Friday, April 27, 2012

Ken Neal Letter to Madalene Danklef
September 26, 1998 

Dear Madalene:

It’s early on a Saturday morning on my 63rd birthday. I got a terrific birthday card from you with a couple 
of pictures of a beautiful girl in the swimming pool. Since you are not yet 18 months old, I highly suspect 
this was your mother’s doing!

Your mom has suggested that I write to you from time to time. It is a very thoughtful suggestion. Forgive 
me if I have told you why in previous notes, but she and I both think it would have been terrific if our 
grandparents had written down more of their thoughts and remembrances for our benefit.

I, for example, have only sketches of handwriting or other written material even from my father, and 
only a few impersonal words taken from work documents from my grandparents.

My mother, as you probably know, put down a lot of material. Much of it religious and wisdom 
literature that appealed to her. It does offer a direct insight into her personality and the kind of a person 
she was. I recommend you read it for that purpose.

My grandparents lived in a time when it was not easy for people of modest means to write. Writing 
materials were scarce and their educational levels were such that putting thoughts on paper was not 
easy for them. My dad, for example, was a terrific story teller. I hope you will read of some of them 
in other writings on which I am working. But although Dad consumed newspapers, he did not read 
much more than technical material. A truly smart and wise man, he simply did not feel comfortable 
putting the stories on paper. He expressed his feelings freely in person, but putting them on paper was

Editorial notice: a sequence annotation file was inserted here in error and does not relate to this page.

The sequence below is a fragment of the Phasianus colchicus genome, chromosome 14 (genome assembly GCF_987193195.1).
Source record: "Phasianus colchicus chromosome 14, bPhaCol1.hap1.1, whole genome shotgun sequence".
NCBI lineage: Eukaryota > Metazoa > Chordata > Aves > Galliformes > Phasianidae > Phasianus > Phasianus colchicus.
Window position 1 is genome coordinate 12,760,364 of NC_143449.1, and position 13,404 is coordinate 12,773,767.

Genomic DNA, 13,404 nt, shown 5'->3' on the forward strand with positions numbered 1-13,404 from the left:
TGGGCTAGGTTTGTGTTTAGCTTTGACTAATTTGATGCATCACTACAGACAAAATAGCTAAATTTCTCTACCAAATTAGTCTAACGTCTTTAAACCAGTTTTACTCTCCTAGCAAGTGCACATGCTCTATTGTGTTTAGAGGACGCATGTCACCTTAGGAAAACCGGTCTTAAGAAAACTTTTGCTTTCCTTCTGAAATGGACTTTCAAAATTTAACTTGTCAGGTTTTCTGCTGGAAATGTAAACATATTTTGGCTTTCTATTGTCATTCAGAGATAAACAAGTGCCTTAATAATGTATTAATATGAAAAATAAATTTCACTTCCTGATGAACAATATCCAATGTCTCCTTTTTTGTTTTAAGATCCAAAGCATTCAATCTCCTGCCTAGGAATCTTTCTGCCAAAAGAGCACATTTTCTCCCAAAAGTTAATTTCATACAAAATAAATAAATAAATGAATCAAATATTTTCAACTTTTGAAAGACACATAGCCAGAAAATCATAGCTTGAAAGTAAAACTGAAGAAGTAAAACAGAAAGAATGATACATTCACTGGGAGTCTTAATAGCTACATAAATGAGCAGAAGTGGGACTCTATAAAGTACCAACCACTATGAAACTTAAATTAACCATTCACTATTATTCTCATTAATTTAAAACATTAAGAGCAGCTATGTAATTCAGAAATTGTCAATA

awkward for him.I, on the other hand, have no such excuses. I have, as you probably have been told, 
been hammering away on typewriters and word processors all my life. Putting my thoughts on paper 
(computer?) is natural for me. It is awkward for me to put my thoughts down in longhand.

There are details of my relatives(and yours) in other material, so I will not get into that here except 
to tell you that I believe that we honor our ancestors and learn much about ourselves by getting 
acquainted with them and the times in which they lived and strived. Of such, of course, are the basics 
of history. I have found that knowing my immediate relatives in this way enables me to have a good 
feel for the really important figures in history.  An example: Having heard my father tell many funny 
stories – many of them with barnyard language and expletives – I can read of the anecdotes that Abraham 
Lincoln told and close my eyes and hear that great man dispense humor and wisdom that flowed out of 
a good mind and a loving heart.

Perhaps more than any other attribute I wish for you is that of empathy for others. It is difficult to 
truly define and difficult to acquire, else this would be a far better world than it is.

It is empathy (understanding compounded?) that makes us cry and laugh at the antics of others, rage at 
the unfairness of life and curse politicians who turn our human follies to their advantage. But you can get an idea 
of what your grandpa was thinking about government, politics and society from his editorials and columns 
printed over the past 27 years in the World. I don’t like to go back and read them myself because I see too 
many examples of wordiness, plain stupidity and a generally low level of competence. But they were produced